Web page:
The Other Half of the Rainbow

Abstract of the Dissertation

  

The Other Half of the Rainbow:

Physical and Mental Well-being of Women in Relationships with Men with Autism Spectrum Disorder in Comparison to Women in Normative Relationships

By: Pnina Arad 

Professional School of Psychology

Sacramento, CA, 2018

© 2018

Pnina Arad

ALL RIGHTS RESERVED

 

Abstract

A large number of women in neurodiverse relationships report a deterioration in their physical and mental well-being, which they directly relate to symptoms of their partner’s Autism. The aim of this study was to conduct an empirical research into the question of whether the relationship between a Neurotypical woman and a man with Autism Spectrum Disorder is significantly different from a normative relationship and what effects has such a relationship on the physical and mental state as well as sense of wellbeing of such women.

Research Questions

  1. Do women whose partners have been diagnosed with Autism Spectrum Disorder and women who suspect their partners to be on the Autism Spectrum report being the victims of physical or psychological abuse to an extent that is different from women who are in a normative relationship.
  2. Is the physical and mental health of women whose partners are diagnosed with Autism Spectrum Disorder and that of women who suspect their partners to be on the Autism Spectrum significantly different from the physical and mental health of women who are in a normative relationship.
  3. Is the personal sense of wellbeing reported by women whose partners are diagnosed with Autism Spectrum Disorder and by women who suspect their partners to be on the Autism Spectrum significantly different from the personal sense of wellbeing reported by women who are in a normative relationship.

Methodology

The research population included 648 women in three groups:  228 women (35.2%) whose partners have been formally diagnosed with Autism Spectrum Disorder ; 203 women (31.3%) who suspect their partners to be on the Autism Spectrum, without having a formal diagnosis ; 217 women (33.5%) in the control group, with normative partners, without diagnosis and without suspicion. All women participating in the research were in the past or are currently in a relationship with a man, for a period of at least one year. Most respondents live in the United States. Others  live in European and English speaking countries.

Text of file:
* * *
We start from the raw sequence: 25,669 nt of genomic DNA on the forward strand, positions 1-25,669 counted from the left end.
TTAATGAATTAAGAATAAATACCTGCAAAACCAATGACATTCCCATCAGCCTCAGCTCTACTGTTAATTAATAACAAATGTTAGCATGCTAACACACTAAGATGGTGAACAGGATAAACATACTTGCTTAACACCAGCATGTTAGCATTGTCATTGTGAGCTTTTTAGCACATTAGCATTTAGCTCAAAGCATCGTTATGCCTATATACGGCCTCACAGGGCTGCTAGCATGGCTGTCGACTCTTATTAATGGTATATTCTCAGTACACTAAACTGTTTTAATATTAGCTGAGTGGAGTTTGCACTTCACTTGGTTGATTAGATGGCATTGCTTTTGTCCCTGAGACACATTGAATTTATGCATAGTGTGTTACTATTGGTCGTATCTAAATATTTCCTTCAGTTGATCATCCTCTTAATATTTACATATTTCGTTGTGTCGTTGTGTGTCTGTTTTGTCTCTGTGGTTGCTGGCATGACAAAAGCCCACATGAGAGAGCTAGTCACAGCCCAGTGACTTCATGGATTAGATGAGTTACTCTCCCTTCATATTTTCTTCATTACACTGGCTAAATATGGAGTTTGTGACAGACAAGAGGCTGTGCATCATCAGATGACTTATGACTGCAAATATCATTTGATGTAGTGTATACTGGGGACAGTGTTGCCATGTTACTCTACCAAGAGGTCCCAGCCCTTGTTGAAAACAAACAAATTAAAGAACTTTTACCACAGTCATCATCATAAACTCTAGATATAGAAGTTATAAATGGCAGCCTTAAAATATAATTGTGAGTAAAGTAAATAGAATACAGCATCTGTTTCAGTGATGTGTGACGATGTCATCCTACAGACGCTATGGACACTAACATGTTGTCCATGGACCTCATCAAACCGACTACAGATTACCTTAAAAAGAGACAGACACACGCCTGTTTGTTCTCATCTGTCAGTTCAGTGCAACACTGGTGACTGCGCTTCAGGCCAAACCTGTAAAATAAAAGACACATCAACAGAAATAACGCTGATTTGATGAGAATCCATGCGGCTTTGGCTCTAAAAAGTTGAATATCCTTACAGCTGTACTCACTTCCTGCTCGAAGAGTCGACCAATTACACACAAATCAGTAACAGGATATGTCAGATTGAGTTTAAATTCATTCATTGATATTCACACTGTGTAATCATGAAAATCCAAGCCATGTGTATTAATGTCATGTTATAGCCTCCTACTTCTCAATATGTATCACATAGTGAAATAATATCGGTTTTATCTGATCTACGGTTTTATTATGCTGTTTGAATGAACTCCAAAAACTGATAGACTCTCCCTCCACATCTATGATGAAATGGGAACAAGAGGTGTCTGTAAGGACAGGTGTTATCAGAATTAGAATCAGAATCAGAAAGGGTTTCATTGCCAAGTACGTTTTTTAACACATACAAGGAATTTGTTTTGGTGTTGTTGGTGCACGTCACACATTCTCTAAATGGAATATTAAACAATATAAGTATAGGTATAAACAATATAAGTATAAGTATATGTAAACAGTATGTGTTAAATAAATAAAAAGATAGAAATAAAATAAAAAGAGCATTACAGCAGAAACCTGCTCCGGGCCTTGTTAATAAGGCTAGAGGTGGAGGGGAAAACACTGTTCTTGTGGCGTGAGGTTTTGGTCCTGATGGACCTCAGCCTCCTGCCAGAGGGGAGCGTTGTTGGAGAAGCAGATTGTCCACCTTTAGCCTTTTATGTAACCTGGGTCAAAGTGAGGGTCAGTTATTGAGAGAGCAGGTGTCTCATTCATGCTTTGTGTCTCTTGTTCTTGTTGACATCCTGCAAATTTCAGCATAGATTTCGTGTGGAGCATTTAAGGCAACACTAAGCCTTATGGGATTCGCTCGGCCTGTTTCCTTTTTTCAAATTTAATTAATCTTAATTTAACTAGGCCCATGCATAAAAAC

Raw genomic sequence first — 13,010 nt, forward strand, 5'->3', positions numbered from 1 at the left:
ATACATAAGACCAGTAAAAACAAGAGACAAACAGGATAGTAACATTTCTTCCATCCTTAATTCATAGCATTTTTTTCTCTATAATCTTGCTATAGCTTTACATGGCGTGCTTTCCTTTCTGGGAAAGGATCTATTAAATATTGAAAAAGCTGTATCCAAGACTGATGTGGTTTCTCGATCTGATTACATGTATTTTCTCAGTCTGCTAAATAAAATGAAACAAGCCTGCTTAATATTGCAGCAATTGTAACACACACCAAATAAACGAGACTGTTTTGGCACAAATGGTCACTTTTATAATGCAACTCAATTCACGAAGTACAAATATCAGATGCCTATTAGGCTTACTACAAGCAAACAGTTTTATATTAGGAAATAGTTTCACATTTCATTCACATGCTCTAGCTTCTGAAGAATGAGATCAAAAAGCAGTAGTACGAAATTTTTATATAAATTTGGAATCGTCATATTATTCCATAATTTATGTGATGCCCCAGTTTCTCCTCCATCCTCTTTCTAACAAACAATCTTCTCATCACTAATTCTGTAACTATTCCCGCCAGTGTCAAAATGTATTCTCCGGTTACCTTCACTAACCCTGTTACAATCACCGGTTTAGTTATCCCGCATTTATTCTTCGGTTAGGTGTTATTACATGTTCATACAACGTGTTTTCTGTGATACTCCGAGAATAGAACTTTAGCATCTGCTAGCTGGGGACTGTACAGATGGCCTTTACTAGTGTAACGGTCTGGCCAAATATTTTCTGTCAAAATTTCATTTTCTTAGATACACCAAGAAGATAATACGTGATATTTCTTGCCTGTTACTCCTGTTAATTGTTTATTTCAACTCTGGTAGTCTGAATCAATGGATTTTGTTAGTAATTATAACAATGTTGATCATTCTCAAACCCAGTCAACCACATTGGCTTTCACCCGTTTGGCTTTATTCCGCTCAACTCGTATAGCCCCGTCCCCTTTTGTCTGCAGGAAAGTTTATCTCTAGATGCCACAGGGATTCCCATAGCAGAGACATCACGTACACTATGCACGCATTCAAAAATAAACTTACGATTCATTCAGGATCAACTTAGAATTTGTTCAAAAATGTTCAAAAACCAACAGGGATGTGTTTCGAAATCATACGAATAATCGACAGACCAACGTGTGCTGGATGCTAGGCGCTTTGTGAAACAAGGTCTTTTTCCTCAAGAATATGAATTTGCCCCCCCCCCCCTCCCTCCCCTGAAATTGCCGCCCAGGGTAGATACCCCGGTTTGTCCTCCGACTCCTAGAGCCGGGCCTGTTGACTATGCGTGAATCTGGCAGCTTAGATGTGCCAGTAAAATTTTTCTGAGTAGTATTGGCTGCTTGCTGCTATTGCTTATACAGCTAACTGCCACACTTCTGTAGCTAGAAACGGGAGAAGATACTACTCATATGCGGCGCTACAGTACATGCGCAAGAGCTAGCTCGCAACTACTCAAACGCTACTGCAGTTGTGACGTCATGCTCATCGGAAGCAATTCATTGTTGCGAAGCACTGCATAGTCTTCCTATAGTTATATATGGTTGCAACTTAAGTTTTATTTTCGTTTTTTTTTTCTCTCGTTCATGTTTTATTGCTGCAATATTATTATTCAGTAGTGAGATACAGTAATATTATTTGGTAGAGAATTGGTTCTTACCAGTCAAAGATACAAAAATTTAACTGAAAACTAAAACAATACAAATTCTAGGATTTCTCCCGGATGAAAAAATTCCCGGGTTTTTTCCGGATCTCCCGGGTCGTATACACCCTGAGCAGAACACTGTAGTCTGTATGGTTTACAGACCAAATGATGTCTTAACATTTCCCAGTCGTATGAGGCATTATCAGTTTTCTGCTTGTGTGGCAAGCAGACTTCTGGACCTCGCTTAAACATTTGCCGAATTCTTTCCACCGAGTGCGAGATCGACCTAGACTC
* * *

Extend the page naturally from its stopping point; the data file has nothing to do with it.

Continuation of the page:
Data collection was performed through on-line self-reporting questionnaires which served to evaluate the level of physical and or psychological abuse of women, as well as their own sense of physical and mental health, a measurement of symptoms of depression and an evaluation of their personal sense of well-being. All rating scales are highly reliable and valid and were used in their language of origin (English).

Data analysis was conducted with SPSS ver. 24. Pearson correlations were calculated for continuous background characteristics, and Point-biserial correlations for dichotomous background characteristics. The research assumptions were examined with multivariate analyses of covariance (MANCOVA), comparing the three groups, while controlling for relevant background characteristics. Pearson correlations were calculated among study variables for each group. Thematic content analysis was conducted for the responses to the open question in the informative questionnaire and for the list of diseases mentioned by the women. The power obtained was 0.99.

Summary of the Quantitative Findings

Significant positive correlations were found among physical abuse, psychological abuse, PHQ15 somatic symptom subscale, PHQ somatic symptom module, PHQ depression module and Beck Depression Inventory. A positive correlation was found between perceived health and subjective wellbeing. Significant negative correlations were found among all scales of abuse, somatic symptoms, depression, and perceived health and subjective well being.

All research assumptions were fully and significantly confirmed (p < .001).